She married again, at 42, to movie-star-handsome John “Jock” McKernan, a divorced dad and fellow state congressman whom Snowe had dated for nearly a decade. Together, they became a political phenomenon. McKernan was elected governor. Snowe, still holding a seat in Congress, did double duty as first lady of Maine. She and McKernan were devoted to his only child, Peter, a star athlete at Dartmouth College. But in the winter of 1991, during a preseason workout for the baseball team, Peter suddenly lost consciousness from a previously undetected heart condition and was taken to the hospital, where he remained in a coma for nine days before he died. He was 20. His is the one death that Snowe says still haunts her.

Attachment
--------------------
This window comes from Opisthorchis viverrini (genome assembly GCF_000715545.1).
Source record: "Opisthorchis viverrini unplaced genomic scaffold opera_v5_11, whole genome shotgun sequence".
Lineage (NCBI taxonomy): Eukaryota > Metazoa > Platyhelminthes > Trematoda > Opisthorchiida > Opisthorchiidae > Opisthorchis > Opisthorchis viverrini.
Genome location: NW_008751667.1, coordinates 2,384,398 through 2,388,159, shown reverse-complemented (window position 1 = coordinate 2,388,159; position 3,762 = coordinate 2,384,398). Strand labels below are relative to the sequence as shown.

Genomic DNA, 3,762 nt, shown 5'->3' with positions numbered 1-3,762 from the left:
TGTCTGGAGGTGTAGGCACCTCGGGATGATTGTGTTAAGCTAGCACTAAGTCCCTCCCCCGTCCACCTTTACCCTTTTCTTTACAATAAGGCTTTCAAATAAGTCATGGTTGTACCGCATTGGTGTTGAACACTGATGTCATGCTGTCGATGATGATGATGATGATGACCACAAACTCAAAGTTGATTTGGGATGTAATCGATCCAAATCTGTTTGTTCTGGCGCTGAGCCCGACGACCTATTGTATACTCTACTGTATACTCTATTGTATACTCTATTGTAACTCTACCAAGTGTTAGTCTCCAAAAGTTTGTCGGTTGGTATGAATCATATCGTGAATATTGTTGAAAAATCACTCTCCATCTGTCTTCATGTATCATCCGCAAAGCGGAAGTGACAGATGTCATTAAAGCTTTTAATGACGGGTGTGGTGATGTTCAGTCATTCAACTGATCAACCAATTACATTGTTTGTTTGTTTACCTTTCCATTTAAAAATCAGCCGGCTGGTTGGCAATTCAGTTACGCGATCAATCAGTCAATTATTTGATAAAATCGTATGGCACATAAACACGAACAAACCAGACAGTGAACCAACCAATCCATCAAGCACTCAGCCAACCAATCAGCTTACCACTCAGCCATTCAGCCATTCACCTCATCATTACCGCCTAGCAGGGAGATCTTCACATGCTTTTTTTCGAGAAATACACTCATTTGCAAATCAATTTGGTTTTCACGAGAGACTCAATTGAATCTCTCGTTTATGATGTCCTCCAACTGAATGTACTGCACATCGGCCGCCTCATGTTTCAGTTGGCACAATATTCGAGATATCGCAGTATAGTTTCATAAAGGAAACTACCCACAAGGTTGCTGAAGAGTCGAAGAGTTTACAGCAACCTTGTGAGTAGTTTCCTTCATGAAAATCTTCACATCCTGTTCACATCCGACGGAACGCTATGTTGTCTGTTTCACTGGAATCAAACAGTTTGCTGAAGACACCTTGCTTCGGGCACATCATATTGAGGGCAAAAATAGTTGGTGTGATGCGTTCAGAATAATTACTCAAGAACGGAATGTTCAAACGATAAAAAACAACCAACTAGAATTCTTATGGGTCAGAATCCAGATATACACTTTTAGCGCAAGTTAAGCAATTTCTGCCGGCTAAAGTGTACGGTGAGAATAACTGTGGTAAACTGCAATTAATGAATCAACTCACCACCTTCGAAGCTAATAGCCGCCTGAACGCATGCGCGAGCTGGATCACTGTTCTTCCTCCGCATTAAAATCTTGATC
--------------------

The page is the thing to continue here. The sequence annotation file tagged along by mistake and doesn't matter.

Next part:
By the time Mitchell stepped down in 1994 and she won his seat, Snowe was an easily recognized figure in the Senate, one of just eight women there. Seventeen women are in the Senate today, almost two decades later, a group that gathers regularly, a tradition started in 1992 as “power workshops” organized by Sen. Barbara Mikulski, but which relaxed eventually into monthly dinners. “We thought it was important to get to know each other as people,” says Mikulski, who arranges the events with Sen. Kay Bailey Hutchison.

“We gossip, talk about our lives — everything’s off the record,” Snowe says. “And I think that’s why you don’t see us attacking and demonizing each other.”